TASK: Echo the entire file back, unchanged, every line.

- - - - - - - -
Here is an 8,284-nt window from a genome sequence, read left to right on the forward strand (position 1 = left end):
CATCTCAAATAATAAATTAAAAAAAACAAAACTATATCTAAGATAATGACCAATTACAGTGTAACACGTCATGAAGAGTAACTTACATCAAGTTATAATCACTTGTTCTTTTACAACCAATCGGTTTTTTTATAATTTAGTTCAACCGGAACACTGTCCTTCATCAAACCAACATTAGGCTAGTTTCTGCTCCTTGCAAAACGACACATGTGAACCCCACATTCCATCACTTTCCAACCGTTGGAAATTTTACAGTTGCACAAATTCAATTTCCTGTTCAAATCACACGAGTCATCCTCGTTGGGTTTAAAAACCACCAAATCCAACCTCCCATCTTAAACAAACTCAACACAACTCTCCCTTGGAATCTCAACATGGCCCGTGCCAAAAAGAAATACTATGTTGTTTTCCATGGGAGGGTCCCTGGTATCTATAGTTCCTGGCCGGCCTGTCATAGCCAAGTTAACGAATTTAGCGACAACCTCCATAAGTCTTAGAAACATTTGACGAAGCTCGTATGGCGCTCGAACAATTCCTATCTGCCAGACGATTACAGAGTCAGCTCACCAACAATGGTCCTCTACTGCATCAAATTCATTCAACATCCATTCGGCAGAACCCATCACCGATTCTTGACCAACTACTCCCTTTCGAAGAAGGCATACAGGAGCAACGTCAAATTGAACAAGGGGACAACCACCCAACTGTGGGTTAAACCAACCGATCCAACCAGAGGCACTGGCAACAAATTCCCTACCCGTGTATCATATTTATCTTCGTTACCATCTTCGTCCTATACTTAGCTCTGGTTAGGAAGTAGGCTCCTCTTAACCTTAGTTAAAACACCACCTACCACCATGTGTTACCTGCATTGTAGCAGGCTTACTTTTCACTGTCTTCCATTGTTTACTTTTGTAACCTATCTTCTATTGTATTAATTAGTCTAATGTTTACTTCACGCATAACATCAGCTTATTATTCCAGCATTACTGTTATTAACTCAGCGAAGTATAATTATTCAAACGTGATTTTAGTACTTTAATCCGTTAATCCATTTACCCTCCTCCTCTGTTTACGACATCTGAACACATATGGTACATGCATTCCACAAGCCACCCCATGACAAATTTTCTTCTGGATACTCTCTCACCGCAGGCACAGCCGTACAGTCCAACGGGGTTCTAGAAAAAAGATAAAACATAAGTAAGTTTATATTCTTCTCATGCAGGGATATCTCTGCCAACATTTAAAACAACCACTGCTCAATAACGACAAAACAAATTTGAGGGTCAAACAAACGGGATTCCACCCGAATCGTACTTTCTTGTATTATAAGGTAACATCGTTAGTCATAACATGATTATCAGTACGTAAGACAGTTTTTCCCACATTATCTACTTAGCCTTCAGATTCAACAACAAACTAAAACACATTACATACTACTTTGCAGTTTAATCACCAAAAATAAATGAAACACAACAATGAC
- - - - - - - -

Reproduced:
Here is an 8,284-nt window from a genome sequence, read left to right on the forward strand (position 1 = left end):
CATCTCAAATAATAAATTAAAAAAAACAAAACTATATCTAAGATAATGACCAATTACAGTGTAACACGTCATGAAGAGTAACTTACATCAAGTTATAATCACTTGTTCTTTTACAACCAATCGGTTTTTTTATAATTTAGTTCAACCGGAACACTGTCCTTCATCAAACCAACATTAGGCTAGTTTCTGCTCCTTGCAAAACGACACATGTGAACCCCACATTCCATCACTTTCCAACCGTTGGAAATTTTACAGTTGCACAAATTCAATTTCCTGTTCAAATCACACGAGTCATCCTCGTTGGGTTTAAAAACCACCAAATCCAACCTCCCATCTTAAACAAACTCAACACAACTCTCCCTTGGAATCTCAACATGGCCCGTGCCAAAAAGAAATACTATGTTGTTTTCCATGGGAGGGTCCCTGGTATCTATAGTTCCTGGCCGGCCTGTCATAGCCAAGTTAACGAATTTAGCGACAACCTCCATAAGTCTTAGAAACATTTGACGAAGCTCGTATGGCGCTCGAACAATTCCTATCTGCCAGACGATTACAGAGTCAGCTCACCAACAATGGTCCTCTACTGCATCAAATTCATTCAACATCCATTCGGCAGAACCCATCACCGATTCTTGACCAACTACTCCCTTTCGAAGAAGGCATACAGGAGCAACGTCAAATTGAACAAGGGGACAACCACCCAACTGTGGGTTAAACCAACCGATCCAACCAGAGGCACTGGCAACAAATTCCCTACCCGTGTATCATATTTATCTTCGTTACCATCTTCGTCCTATACTTAGCTCTGGTTAGGAAGTAGGCTCCTCTTAACCTTAGTTAAAACACCACCTACCACCATGTGTTACCTGCATTGTAGCAGGCTTACTTTTCACTGTCTTCCATTGTTTACTTTTGTAACCTATCTTCTATTGTATTAATTAGTCTAATGTTTACTTCACGCATAACATCAGCTTATTATTCCAGCATTACTGTTATTAACTCAGCGAAGTATAATTATTCAAACGTGATTTTAGTACTTTAATCCGTTAATCCATTTACCCTCCTCCTCTGTTTACGACATCTGAACACATATGGTACATGCATTCCACAAGCCACCCCATGACAAATTTTCTTCTGGATACTCTCTCACCGCAGGCACAGCCGTACAGTCCAACGGGGTTCTAGAAAAAAGATAAAACATAAGTAAGTTTATATTCTTCTCATGCAGGGATATCTCTGCCAACATTTAAAACAACCACTGCTCAATAACGACAAAACAAATTTGAGGGTCAAACAAACGGGATTCCACCCGAATCGTACTTTCTTGTATTATAAGGTAACATCGTTAGTCATAACATGATTATCAGTACGTAAGACAGTTTTTCCCACATTATCTACTTAGCCTTCAGATTCAACAACAAACTAAAACACATTACATACTACTTTGCAGTTTAATCACCAAAAATAAATGAAACACAACAATGAC